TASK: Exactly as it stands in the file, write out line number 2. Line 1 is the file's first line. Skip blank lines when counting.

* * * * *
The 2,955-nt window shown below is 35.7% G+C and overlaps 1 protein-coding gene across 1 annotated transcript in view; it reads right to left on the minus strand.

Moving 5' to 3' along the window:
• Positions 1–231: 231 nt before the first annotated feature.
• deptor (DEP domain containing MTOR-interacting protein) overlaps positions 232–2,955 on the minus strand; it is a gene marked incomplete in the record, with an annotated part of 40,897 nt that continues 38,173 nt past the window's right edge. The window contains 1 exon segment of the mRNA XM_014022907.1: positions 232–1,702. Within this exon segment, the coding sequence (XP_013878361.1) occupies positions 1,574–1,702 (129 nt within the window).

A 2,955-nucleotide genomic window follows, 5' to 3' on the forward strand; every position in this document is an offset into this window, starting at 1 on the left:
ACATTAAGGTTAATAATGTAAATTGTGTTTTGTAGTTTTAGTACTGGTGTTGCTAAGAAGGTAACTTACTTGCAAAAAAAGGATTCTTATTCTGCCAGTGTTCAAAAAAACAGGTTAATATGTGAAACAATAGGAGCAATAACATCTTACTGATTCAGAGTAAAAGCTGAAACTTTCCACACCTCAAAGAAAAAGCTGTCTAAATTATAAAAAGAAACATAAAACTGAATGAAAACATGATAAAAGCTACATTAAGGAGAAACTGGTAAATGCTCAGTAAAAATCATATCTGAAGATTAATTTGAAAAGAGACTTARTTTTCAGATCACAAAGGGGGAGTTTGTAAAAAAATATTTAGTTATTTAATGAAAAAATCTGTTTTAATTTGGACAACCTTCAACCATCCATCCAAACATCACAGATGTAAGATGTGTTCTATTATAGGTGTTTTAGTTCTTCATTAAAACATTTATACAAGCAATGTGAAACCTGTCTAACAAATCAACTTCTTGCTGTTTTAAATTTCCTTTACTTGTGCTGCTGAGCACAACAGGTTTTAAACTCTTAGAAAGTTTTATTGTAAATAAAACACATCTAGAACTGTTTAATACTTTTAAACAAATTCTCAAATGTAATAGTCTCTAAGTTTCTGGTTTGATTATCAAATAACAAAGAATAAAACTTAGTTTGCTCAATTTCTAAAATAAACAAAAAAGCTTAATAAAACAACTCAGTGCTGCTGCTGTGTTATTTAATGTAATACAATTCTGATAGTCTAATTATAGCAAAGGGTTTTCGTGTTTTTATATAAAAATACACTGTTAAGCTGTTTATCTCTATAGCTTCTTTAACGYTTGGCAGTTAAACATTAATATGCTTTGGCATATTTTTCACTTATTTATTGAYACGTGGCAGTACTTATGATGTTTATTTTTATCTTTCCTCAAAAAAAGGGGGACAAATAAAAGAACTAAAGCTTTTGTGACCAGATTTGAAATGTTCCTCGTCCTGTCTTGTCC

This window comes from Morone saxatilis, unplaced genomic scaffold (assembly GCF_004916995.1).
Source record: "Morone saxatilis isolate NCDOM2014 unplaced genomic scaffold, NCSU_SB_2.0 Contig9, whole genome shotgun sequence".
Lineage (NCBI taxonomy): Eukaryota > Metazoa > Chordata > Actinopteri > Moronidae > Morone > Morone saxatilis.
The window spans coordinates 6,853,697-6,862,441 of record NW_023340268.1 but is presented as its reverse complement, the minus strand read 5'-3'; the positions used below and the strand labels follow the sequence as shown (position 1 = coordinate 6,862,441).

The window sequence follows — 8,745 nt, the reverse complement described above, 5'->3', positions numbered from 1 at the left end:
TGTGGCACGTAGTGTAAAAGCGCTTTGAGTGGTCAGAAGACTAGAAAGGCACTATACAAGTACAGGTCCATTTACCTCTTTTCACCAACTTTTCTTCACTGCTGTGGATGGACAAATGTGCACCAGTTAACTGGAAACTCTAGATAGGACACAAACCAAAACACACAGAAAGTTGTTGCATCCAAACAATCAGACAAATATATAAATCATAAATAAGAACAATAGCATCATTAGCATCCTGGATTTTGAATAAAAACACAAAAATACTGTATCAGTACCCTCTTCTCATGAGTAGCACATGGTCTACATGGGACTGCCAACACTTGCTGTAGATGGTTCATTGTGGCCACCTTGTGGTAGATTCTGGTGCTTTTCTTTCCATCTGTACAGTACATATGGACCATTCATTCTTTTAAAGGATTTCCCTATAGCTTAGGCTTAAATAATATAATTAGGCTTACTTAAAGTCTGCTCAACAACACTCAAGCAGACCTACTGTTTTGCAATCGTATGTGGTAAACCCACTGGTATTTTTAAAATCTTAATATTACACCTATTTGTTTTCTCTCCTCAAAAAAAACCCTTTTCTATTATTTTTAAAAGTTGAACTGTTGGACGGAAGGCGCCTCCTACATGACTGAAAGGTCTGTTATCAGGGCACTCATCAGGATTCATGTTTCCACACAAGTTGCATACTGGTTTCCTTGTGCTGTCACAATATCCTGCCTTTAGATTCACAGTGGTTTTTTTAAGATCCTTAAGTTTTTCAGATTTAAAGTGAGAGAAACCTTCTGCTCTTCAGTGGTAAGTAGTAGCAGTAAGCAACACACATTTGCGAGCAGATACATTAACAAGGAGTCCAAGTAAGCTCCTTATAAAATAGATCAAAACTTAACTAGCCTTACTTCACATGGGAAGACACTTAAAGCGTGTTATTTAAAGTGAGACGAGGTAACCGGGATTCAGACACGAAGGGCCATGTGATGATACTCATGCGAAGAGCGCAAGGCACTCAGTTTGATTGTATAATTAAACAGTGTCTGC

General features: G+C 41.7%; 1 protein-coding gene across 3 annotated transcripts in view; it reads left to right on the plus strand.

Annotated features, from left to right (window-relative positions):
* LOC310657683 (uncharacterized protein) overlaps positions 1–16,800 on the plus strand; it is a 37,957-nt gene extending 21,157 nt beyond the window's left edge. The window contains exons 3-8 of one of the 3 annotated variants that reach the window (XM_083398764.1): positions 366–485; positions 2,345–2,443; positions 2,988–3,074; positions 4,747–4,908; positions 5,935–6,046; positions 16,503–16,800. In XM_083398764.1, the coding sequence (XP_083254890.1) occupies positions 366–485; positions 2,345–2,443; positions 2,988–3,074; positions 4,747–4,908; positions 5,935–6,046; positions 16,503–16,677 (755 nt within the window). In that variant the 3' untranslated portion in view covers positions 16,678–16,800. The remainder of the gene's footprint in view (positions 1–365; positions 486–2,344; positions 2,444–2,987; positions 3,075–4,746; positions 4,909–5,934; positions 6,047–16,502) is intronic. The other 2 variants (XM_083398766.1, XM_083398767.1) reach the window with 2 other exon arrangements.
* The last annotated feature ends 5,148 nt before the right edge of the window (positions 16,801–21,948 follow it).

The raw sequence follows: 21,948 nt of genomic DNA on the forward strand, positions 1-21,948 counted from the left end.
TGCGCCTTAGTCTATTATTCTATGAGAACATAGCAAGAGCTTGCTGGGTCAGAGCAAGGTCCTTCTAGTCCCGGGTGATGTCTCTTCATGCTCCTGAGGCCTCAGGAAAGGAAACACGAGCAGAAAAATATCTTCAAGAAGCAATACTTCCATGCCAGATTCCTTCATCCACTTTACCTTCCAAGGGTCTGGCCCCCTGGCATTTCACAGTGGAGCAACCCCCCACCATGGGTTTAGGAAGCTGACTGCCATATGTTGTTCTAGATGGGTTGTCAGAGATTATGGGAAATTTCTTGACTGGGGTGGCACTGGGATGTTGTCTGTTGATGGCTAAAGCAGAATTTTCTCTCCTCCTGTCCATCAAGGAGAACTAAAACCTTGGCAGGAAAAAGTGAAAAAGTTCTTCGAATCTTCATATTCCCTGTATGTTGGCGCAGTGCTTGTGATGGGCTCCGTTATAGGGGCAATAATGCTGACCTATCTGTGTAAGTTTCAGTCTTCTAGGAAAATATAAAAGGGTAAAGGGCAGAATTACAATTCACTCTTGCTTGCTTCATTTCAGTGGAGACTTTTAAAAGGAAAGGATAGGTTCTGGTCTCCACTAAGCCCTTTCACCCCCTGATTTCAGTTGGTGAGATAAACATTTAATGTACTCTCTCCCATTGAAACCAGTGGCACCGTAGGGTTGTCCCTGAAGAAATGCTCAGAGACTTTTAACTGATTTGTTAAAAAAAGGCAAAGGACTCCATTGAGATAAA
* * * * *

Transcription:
Moving 5' to 3' along the window: